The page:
In-your-face advertising just became on-your-face advertising.
In an era where corporate America has maxxed out on advertising space at sporting venues, which already are named after banks, airlines and beer makers, the next advertising vehicle might arrive at a stadium or arena near you: Fan branding.
On Friday, Dunkin' Donuts became the first U.S. company to tattoo its logo on the foreheads of people, and the first to bring them into a sporting arena. Ambassadors willing to agree to wear the company's logo on their heads for three hours around or inside the FleetCenter in Boston, for the first-round games of the NCAA men's basketball tournament, were paid at least minimum wage. Others were handed the tattoo and put it on for fun.
"I kind of like temporary tattoos and I definitely like donuts," said Brittany Ojala, an 18-year-old freshman from Boston University who was sporting the orange and pink logo on her head. "We're going to try to get on the Jumbotron."
For a company like Dunkin' Donuts, the decision to do this was a no-brainer.
"We want to prove that we're head and shoulders above the competition," said Ken Kimmel, vice president of marketing for Dunkin' Donuts, which already has its logo plastered all over the Dunkin' Donuts Center in Providence, R.I. "Having a chance to literally be on the head of the crowd was too good to pass up."
The promotion was dreamed up by Ben Sturner and Jeff Bennett at Bennett Global Marketing, a sports and entertainment marketing firm that also works with Manchester United.
"This is the first time it's being done on such a mass level and really coincides well with the type of fans that get excited for the tournament," said Bennett, president and CEO of the company.
In February, Cunning Stunts, a non-traditional advertising firm based in London, had a small group of students in four European cities walk around town doing traditional activities with a television channel's logo on their foreheads.
"Pepsi, Coca-Cola and Marlboro have their own clothing and students are paying in some form to wear it," said Jake Morris, project manager for the firm. "So they definitely like that we're paying them."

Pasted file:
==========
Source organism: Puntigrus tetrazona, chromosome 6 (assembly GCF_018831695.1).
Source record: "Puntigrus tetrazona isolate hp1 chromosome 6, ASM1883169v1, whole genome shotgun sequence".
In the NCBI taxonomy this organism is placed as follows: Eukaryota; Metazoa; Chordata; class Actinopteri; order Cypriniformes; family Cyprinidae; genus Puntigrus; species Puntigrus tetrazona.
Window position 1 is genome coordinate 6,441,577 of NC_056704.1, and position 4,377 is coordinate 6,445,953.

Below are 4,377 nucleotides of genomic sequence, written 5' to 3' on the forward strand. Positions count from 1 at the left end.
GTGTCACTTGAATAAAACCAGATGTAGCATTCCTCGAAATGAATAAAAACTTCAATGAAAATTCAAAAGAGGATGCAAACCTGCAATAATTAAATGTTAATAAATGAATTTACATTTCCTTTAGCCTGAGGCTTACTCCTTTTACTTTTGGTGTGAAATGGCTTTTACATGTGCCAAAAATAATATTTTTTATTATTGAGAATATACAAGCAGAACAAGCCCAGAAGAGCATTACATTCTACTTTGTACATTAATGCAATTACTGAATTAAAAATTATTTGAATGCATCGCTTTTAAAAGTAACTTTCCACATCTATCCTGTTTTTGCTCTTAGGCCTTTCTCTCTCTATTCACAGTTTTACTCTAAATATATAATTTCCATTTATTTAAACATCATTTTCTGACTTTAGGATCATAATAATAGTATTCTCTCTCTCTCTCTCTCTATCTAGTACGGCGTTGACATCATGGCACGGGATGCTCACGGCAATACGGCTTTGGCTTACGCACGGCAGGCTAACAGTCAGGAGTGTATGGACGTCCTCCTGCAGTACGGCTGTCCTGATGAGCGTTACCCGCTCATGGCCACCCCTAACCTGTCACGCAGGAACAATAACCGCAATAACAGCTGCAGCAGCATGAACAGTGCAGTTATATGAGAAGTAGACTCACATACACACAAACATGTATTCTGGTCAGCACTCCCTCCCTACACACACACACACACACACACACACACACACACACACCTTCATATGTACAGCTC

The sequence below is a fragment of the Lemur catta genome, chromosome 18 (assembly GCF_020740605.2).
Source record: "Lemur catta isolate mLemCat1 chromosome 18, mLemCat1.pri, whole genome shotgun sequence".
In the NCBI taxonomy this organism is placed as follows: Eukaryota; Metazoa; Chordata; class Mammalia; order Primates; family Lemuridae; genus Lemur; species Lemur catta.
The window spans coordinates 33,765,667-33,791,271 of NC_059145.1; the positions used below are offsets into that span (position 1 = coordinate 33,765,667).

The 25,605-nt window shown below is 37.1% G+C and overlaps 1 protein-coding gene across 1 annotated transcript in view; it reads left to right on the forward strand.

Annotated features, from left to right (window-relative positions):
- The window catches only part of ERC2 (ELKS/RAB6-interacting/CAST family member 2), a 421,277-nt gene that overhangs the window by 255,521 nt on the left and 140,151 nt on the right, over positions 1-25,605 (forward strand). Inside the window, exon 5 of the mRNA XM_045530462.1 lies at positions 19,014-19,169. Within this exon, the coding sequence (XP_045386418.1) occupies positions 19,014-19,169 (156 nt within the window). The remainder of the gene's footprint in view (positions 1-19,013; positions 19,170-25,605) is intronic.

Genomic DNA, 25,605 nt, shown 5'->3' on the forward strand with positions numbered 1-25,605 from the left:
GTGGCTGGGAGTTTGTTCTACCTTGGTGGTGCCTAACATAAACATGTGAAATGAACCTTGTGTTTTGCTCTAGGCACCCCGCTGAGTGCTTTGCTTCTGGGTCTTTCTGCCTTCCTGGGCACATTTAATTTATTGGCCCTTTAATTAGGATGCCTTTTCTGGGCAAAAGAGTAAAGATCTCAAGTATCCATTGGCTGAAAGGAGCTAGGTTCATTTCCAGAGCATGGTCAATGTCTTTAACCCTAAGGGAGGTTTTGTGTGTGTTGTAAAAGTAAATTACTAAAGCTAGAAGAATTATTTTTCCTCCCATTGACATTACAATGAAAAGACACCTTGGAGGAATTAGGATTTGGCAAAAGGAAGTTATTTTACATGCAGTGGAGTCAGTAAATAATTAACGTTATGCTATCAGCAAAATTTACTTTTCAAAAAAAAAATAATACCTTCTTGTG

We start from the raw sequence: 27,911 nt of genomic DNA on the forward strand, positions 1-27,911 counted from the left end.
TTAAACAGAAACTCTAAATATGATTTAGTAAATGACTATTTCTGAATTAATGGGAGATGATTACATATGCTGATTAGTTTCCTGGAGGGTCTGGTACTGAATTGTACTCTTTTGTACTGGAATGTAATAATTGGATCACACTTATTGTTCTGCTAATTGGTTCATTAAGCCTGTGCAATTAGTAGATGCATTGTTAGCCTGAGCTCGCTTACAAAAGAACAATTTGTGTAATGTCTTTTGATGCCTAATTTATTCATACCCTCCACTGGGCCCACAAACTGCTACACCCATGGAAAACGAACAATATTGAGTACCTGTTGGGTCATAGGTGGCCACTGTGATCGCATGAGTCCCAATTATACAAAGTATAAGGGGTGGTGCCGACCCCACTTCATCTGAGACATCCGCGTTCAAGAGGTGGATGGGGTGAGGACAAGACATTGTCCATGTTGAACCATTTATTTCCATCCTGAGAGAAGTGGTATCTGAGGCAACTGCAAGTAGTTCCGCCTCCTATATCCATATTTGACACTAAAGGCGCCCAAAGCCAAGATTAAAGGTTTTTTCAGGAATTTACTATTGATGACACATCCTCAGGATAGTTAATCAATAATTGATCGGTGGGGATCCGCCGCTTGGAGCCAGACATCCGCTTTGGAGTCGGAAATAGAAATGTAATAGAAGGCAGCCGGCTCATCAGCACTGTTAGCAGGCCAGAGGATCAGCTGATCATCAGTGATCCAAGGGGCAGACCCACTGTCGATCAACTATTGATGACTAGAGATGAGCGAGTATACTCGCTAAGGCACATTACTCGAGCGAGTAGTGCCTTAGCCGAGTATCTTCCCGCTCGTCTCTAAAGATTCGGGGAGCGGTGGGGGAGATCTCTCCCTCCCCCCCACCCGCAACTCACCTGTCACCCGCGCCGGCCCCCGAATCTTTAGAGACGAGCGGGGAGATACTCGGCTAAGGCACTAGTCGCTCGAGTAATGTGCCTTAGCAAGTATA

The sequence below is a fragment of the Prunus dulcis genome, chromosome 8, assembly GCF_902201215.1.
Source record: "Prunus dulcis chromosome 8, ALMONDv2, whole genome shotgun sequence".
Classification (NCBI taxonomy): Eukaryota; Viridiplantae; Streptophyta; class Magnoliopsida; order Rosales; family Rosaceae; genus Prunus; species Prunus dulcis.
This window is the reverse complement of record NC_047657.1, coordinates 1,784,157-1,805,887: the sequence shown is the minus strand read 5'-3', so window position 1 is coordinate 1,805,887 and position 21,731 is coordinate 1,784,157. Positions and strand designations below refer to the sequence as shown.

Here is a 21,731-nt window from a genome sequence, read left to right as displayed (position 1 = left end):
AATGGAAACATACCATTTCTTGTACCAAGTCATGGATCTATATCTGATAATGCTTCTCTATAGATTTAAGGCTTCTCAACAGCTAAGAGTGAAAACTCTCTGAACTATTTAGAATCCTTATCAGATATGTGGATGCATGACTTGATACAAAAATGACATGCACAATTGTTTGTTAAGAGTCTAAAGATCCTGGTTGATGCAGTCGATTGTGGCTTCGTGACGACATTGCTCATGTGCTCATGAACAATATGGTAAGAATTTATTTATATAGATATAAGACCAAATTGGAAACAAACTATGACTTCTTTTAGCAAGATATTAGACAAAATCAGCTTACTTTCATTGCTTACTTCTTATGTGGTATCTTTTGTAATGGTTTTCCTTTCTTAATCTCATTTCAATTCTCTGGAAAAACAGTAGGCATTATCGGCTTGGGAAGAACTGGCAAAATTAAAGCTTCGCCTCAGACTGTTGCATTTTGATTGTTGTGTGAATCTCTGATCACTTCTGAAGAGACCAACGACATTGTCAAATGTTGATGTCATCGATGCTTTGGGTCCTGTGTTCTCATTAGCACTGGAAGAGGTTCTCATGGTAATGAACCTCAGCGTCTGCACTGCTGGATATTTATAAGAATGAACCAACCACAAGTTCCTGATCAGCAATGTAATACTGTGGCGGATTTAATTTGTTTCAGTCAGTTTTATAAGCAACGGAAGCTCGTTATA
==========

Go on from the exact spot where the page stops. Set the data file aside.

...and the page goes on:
The students received about $19.50 to wear the tattoo for three hours a day and they were provided with disposable cameras to prove they were out on the town sporting the logo of CNX, a British action adventure channel geared toward men.
"It's an extension of the sandwich billboard man," CNX vice president Richard Kilgarriff said. "But it's easier to get in and out of doorways."
As part of the promotion, Dunkin' Donuts tattoos will be sported at 10 colleges throughout the tournament. Marketing representatives will hand out thousands of the temporary decals to students at schools including Michigan State, Florida and Illinois. Student ambassadors handing out tattoos must sign a contract promising they will keep the logo on their foreheads for three hours a day for five days. A Web site, http://www.dunkinmania.com, allows student to pick their favorite tattoo wearer from across the country.
"It's almost an extension of fan face painting," Kimmel said. "We're hoping to literally make an impression on the minds of young adults with this because it gets harder everyday to find a way to break through the clutter. This is probably one of the most innovative tools we've ever used to accomplish that goal."
Kimmel declined to say how much the company spent on the promotion, and said he doesn't know how the donut company's executives will gauge the campaign's effectiveness, but he's confidence it will make its mark.
"I'm not sure we'll be able to say it sold us 10,000 cups of coffee," Kimmel said. "But I know our brand will be top-of-mind with the people that see it."
Permanent corporate tattoos on NBA players became a hot topic of discussion two years ago when Rasheed Wallace's agent, Bill Strickland, entertained an offer from a candy company for his client. Wallace eventually said he wasn't comfortable with it and the NBA said it would not allow any player in the future to receive compensation for a corporate tattoo. Washington Wizards guard Larry Hughes has an And1 tattoo on his forearm, though he doesn't get paid for it.
Goldenpalace.com, an online casino, has garnered much attention from temporarily tattooing its Web site on the backs of boxers, but Strickland said that for the major sports leagues, companies might get a better value out of putting tattoos on fans.
"As a practical matter, a tattoo on a player is not the best value for a company because a player is moving so quickly and there is very little exposed body space," Strickland said. "That's why putting tattoos on fans makes a lot more sense. Plus, if they walked into an NBA arena with Pepsi and MCI logos on their heads when Coke and AT&T were league sponsors, there's no way the league could attempt control the fans."
Darren Rovell, who covers sports business for ESPN.com, can be reached at firstname.lastname@example.org